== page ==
Goats grazing

PAZA, Albania

Albanian authorities combat livestock diseases to increase trade with the EU

An EU-funded project has assisted Albanian authorities and veterinarians in their efforts to eradicate several diseases threatening Albanian farm animals, improve public health, and give farmers more opportunities to enter the lucrative EU market.

Livestock farming is a great option for furthering the Albanian economy. The hilly areas of Albania are ideal for sheep and goats and the lower elevations are good for cattle. Livestock already accounts for most of the country’s agricultural production, although productivity is low. Moreover, Albania entered into a trade deal with the EU in 2006, an excellent opportunity for livestock farmers to enter a very lucrative market and improve their livelihoods through export. However, Albania’s livestock has been plagued by diseases such as rabies, brucellosis, tuberculosis, and anthrax. The prevalence of such diseases in Albanian farm animals means that most of the country’s agricultural products are barred from entering the EU market due to EU consumer safety regulations.

Ambitious assistance from 2009 to 2017

In 2009, the EU launched Protection Against Zoonotic Diseases, Albania, (PAZA) with the aim of to helping Albania with ensuring consumer protection against zoonotic diseases and rendering its livestock and their products safe for trade in EU markets. PAZA Phase I ran until 2013. Phase II took over from 2013 to 2017 and solidified the results of the Phase I while further supporting the veterinary sector in Albania and the livestock sector in general. NIRAS provided technical assistance, managed the project’s funds, and monitored the project’s progress.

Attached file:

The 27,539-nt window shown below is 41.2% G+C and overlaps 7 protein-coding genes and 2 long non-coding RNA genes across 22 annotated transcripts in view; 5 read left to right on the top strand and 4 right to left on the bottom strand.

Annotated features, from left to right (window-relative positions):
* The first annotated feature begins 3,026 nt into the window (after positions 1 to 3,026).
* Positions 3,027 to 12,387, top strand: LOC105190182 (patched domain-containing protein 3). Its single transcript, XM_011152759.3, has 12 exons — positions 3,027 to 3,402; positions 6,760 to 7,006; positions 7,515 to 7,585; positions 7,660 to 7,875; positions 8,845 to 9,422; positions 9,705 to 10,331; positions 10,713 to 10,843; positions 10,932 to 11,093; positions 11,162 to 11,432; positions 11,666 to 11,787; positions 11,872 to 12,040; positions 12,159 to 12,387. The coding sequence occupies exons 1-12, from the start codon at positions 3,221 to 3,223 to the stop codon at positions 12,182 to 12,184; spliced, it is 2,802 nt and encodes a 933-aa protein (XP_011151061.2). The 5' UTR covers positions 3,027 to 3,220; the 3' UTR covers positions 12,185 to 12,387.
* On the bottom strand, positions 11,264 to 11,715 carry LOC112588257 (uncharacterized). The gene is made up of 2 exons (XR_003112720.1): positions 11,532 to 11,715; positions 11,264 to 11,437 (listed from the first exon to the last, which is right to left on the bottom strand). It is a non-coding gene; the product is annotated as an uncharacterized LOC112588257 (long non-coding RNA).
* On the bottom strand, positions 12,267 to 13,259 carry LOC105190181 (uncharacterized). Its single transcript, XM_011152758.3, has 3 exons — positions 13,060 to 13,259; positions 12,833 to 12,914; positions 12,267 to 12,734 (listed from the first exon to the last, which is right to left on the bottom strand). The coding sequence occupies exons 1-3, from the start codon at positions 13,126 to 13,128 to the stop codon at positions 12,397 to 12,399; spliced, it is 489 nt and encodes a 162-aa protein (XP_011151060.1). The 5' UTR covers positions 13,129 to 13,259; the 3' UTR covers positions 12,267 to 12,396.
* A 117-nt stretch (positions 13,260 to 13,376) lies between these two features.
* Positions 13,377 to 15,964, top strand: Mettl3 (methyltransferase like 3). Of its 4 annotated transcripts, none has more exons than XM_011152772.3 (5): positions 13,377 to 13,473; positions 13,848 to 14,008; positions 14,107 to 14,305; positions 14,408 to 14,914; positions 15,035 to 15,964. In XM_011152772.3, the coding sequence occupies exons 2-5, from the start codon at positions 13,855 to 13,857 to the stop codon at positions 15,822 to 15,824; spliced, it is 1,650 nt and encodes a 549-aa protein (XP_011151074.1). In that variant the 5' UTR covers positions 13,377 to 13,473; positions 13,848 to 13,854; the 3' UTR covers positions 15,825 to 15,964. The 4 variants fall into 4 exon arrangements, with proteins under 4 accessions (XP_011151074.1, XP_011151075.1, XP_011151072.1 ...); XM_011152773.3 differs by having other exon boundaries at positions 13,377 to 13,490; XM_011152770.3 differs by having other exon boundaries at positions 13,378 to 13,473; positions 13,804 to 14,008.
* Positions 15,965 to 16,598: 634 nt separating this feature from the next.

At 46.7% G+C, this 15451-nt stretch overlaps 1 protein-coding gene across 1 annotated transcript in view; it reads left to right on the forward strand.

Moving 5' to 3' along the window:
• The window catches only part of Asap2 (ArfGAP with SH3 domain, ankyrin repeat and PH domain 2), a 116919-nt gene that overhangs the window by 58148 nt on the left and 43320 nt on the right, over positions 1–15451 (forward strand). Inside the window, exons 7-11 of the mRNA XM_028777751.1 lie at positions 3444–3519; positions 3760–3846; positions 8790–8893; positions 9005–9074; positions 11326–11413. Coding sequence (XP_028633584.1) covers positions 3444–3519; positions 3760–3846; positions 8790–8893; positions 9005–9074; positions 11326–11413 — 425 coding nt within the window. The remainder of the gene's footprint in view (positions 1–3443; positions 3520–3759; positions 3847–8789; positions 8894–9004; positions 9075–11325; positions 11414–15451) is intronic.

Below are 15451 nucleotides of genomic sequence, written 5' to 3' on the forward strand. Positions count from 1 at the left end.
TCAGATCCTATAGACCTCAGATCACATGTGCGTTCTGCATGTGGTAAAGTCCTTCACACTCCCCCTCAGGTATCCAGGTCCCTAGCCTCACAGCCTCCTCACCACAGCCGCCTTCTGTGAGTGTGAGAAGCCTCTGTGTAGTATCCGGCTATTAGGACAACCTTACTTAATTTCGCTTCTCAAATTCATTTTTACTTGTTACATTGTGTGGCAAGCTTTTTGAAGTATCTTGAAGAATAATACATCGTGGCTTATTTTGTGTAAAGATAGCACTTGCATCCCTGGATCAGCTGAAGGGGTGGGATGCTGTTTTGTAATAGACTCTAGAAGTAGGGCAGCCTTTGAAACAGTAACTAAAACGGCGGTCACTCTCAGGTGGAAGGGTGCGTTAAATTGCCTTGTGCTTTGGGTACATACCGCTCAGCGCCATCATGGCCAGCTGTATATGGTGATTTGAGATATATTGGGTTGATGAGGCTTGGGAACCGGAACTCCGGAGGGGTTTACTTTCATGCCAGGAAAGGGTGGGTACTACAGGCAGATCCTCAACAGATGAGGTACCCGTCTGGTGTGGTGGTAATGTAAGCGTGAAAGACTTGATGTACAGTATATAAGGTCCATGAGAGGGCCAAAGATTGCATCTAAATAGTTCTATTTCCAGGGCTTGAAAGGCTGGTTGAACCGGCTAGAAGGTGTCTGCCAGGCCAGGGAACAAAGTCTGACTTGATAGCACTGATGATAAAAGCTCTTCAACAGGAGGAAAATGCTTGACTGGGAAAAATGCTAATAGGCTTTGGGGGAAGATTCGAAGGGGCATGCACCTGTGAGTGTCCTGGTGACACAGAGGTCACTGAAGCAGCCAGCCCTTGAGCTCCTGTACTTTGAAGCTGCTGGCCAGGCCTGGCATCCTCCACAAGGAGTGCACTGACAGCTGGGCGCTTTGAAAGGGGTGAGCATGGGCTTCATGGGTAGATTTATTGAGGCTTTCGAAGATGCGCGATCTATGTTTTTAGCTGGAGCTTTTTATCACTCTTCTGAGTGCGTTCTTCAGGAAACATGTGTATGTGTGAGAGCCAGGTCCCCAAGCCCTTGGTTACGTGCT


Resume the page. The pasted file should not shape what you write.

More veterinary clinics in rural districts

An outbreak of Lumpy Skin Disease in Eastern Europe threatened PAZA II’s long-term efforts, but, together with Albanian authorities, PAZA employees successfully combatted the outbreak.

Despite this disease consuming much of the project’s focus, PAZA delivered a variety of results, including the training of more veterinarians and the establishment of veterinarian clinics in almost all districts – including many rural districts that previously had no access to a vet.

The PAZA team also trained relevant state institutions to help the Albanian government implement risk-based national strategies for the eradication of target diseases. As a result, the risk to humans from rabies-infected foxes has been eradicated by way of a nationwide vaccination and monitoring programme.

PAZA also introduced a more efficient way to deal with anthrax cases and assisted in the implementation of a bovine brucellosis control programme.

Last but not least, a national surveillance system and multi-annual strategic programmes for the control of animal diseases are in the process of being established in Albania.